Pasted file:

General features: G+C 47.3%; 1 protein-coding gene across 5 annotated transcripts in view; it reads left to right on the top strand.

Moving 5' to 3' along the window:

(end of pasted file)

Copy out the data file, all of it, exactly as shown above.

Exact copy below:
General features: G+C 47.3%; 1 protein-coding gene across 5 annotated transcripts in view; it reads left to right on the top strand.

Moving 5' to 3' along the window: